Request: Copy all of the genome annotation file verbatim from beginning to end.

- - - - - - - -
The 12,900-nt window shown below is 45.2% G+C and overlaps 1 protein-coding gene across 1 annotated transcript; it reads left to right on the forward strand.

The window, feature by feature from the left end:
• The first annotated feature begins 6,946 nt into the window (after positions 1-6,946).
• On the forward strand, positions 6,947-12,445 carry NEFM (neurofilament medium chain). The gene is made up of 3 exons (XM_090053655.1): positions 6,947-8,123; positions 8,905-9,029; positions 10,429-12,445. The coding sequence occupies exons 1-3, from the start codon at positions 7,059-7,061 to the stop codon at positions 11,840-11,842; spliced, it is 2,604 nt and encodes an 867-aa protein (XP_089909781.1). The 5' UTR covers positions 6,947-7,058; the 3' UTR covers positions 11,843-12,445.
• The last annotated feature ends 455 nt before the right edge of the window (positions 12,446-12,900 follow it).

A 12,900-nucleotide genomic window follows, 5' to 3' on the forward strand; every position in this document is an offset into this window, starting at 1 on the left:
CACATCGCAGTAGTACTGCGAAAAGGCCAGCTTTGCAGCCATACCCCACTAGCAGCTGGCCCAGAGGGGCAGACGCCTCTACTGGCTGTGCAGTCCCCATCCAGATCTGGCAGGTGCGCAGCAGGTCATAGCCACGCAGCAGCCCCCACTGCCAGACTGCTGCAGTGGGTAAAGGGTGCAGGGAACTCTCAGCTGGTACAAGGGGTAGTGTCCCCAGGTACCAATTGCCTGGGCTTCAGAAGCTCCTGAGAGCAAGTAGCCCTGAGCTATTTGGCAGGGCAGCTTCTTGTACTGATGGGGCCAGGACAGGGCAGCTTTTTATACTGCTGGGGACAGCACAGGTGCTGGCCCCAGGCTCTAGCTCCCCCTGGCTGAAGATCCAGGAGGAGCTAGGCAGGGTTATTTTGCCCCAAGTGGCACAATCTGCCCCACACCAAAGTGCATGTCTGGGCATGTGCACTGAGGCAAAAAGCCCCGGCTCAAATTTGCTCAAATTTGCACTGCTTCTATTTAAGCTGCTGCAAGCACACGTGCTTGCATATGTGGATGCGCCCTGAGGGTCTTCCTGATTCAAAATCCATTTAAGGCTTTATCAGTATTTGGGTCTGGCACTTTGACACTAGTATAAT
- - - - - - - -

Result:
The 12,900-nt window shown below is 45.2% G+C and overlaps 1 protein-coding gene across 1 annotated transcript; it reads left to right on the forward strand.

The window, feature by feature from the left end:
• The first annotated feature begins 6,946 nt into the window (after positions 1-6,946).
• On the forward strand, positions 6,947-12,445 carry NEFM (neurofilament medium chain). The gene is made up of 3 exons (XM_090053655.1): positions 6,947-8,123; positions 8,905-9,029; positions 10,429-12,445. The coding sequence occupies exons 1-3, from the start codon at positions 7,059-7,061 to the stop codon at positions 11,840-11,842; spliced, it is 2,604 nt and encodes an 867-aa protein (XP_089909781.1). The 5' UTR covers positions 6,947-7,058; the 3' UTR covers positions 11,843-12,445.
• The last annotated feature ends 455 nt before the right edge of the window (positions 12,446-12,900 follow it).

A 12,900-nucleotide genomic window follows, 5' to 3' on the forward strand; every position in this document is an offset into this window, starting at 1 on the left:
CACATCGCAGTAGTACTGCGAAAAGGCCAGCTTTGCAGCCATACCCCACTAGCAGCTGGCCCAGAGGGGCAGACGCCTCTACTGGCTGTGCAGTCCCCATCCAGATCTGGCAGGTGCGCAGCAGGTCATAGCCACGCAGCAGCCCCCACTGCCAGACTGCTGCAGTGGGTAAAGGGTGCAGGGAACTCTCAGCTGGTACAAGGGGTAGTGTCCCCAGGTACCAATTGCCTGGGCTTCAGAAGCTCCTGAGAGCAAGTAGCCCTGAGCTATTTGGCAGGGCAGCTTCTTGTACTGATGGGGCCAGGACAGGGCAGCTTTTTATACTGCTGGGGACAGCACAGGTGCTGGCCCCAGGCTCTAGCTCCCCCTGGCTGAAGATCCAGGAGGAGCTAGGCAGGGTTATTTTGCCCCAAGTGGCACAATCTGCCCCACACCAAAGTGCATGTCTGGGCATGTGCACTGAGGCAAAAAGCCCCGGCTCAAATTTGCTCAAATTTGCACTGCTTCTATTTAAGCTGCTGCAAGCACACGTGCTTGCATATGTGGATGCGCCCTGAGGGTCTTCCTGATTCAAAATCCATTTAAGGCTTTATCAGTATTTGGGTCTGGCACTTTGACACTAGTATAAT